UN REBUFF ON KASHMIR

Kashmir, undoubtedly, is a bilateral matter between India and Pakistan; and that too, going by the fact that a part of this scenic landscape is with this country and another with the Islamic nation. Several UN resolutions in the past, and abortive attempts too to pass resolutions, are part of history. A fresh attempt by China, at the behest of Pakistan, the third in a row, to rake up the Kashmir issue at the UN failed to click; and understandably so.

It is not clear whether China was serious about what it was doing, or made a show to satisfy Pakistan about its friendly credentials. The Indian envoy to the UN, Syed Akbaruddin explained India’s actions vis-à-vis Kashmir, including the bifurcation and reorganization of Jammu and Kashmir state. All members attending the Security Council meet, other than China, agreed that Kashmir is a bilateral matter and UN need not take up this matter.

In a way, it is doubtful whether Pakistan itself saw this as a serious exercise at the UN fora. The silence of the international community over the changes New Delhi effected in Kashmir was significant. While some might argue that this was due to the diplomatic pushes being made by the Modi government to endear nations near and far, the fact is that the international community would not put its weight behind any issue linked to terrorism. Since Kashmir is affected by Pakistan-sponsored terror for long years, India earns both support and sympathy, while Pakistan, sadly, is seen in a bad light. Even China is faced with the problem of Islamic terrorism in its western province of Xinjiang, and separatist tendencies in Hong Kong in the east. Prime Minister Imran Khan is mindful of the image problem that Pakistan suffers, but even with his best intentions, it is not easy to eliminate terrorism’s breeding grounds there.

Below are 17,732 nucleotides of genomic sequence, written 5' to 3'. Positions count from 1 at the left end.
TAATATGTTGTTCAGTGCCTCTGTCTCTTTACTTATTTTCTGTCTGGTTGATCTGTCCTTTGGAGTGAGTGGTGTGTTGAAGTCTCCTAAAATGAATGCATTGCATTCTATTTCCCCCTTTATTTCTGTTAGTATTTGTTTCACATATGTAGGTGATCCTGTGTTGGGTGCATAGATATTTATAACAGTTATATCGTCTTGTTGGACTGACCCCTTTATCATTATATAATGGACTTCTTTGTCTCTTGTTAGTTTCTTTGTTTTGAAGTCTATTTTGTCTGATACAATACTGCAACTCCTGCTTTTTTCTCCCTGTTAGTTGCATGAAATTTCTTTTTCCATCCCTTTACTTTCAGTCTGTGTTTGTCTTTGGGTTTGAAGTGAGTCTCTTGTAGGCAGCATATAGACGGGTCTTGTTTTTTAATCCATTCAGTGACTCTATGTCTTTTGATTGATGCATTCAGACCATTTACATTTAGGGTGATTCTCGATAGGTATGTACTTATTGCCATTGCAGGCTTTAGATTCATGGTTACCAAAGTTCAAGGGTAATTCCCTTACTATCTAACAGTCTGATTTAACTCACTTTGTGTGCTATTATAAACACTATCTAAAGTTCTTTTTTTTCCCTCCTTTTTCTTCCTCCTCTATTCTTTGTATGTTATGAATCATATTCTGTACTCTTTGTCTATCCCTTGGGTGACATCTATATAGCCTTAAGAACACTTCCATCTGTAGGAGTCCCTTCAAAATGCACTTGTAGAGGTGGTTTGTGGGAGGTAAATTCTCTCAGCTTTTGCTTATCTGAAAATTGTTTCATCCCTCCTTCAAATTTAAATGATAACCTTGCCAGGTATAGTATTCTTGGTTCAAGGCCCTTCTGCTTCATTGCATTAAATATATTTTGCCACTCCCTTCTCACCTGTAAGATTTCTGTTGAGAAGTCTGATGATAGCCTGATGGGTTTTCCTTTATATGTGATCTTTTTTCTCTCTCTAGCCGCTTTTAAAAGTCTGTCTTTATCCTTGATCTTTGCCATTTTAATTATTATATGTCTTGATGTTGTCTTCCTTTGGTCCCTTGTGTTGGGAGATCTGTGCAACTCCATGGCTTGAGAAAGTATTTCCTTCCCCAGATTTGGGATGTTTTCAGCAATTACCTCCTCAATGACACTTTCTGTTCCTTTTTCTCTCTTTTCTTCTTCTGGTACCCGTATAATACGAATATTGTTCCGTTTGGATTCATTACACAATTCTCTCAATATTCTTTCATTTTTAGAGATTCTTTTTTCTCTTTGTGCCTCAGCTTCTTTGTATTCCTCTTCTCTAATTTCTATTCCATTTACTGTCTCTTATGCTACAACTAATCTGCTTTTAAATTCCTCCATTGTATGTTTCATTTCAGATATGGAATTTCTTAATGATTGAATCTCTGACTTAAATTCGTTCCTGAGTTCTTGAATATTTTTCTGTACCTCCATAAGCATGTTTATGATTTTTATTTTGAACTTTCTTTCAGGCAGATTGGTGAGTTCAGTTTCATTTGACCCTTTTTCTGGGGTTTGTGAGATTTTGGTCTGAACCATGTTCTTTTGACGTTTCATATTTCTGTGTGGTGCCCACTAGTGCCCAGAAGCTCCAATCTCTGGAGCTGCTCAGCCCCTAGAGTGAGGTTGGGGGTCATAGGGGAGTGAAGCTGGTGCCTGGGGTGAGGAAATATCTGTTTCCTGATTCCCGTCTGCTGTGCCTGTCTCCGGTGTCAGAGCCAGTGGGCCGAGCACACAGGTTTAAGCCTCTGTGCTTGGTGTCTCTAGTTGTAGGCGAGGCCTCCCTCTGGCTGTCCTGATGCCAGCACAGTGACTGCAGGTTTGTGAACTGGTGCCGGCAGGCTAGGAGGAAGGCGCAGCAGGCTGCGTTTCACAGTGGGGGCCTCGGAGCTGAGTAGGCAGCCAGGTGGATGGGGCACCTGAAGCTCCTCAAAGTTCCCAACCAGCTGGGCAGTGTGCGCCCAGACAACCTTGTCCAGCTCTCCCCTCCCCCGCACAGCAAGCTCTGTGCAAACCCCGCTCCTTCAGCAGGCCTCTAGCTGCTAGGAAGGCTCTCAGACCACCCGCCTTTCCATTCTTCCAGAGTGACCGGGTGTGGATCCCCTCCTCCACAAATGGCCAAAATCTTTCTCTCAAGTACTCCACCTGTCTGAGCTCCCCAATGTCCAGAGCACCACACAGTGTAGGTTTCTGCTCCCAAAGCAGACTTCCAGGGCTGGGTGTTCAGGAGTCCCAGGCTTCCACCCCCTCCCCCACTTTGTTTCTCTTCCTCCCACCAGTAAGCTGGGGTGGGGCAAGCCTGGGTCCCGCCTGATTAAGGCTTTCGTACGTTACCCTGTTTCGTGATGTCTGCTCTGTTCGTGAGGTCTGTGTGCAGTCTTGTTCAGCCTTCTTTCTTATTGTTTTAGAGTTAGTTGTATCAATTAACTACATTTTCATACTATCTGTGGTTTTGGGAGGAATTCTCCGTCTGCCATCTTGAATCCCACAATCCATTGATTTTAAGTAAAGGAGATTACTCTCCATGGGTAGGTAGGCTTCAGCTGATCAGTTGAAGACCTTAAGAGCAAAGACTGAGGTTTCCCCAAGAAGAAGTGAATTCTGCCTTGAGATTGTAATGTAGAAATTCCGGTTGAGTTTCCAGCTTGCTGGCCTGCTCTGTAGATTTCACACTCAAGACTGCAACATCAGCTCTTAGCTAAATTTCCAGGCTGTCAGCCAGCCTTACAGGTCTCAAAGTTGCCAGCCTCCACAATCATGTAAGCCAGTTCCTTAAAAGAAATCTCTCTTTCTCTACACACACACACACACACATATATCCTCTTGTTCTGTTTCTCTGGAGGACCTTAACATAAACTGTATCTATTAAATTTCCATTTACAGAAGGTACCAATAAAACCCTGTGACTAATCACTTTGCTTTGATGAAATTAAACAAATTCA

Still, the time is ripe for Imran Khan to act positively on the home turf itself, to change the image of Pakistan into a new and development-oriented nation. The generals who used to call all the shots in Pakistan are now a tamed lot – after the Balakot hit, when they were found blinking in the first phase, unable to drive away Indian fighter jets. The generals, though, saved “some face” after a ‘retaliation’ the next day in a fight over the sky above the LoC.

After the bold steps by India in Kashmir in August, nothing goes to show the scenario there is unmanageable as such. The positives apparently outweigh the negatives.

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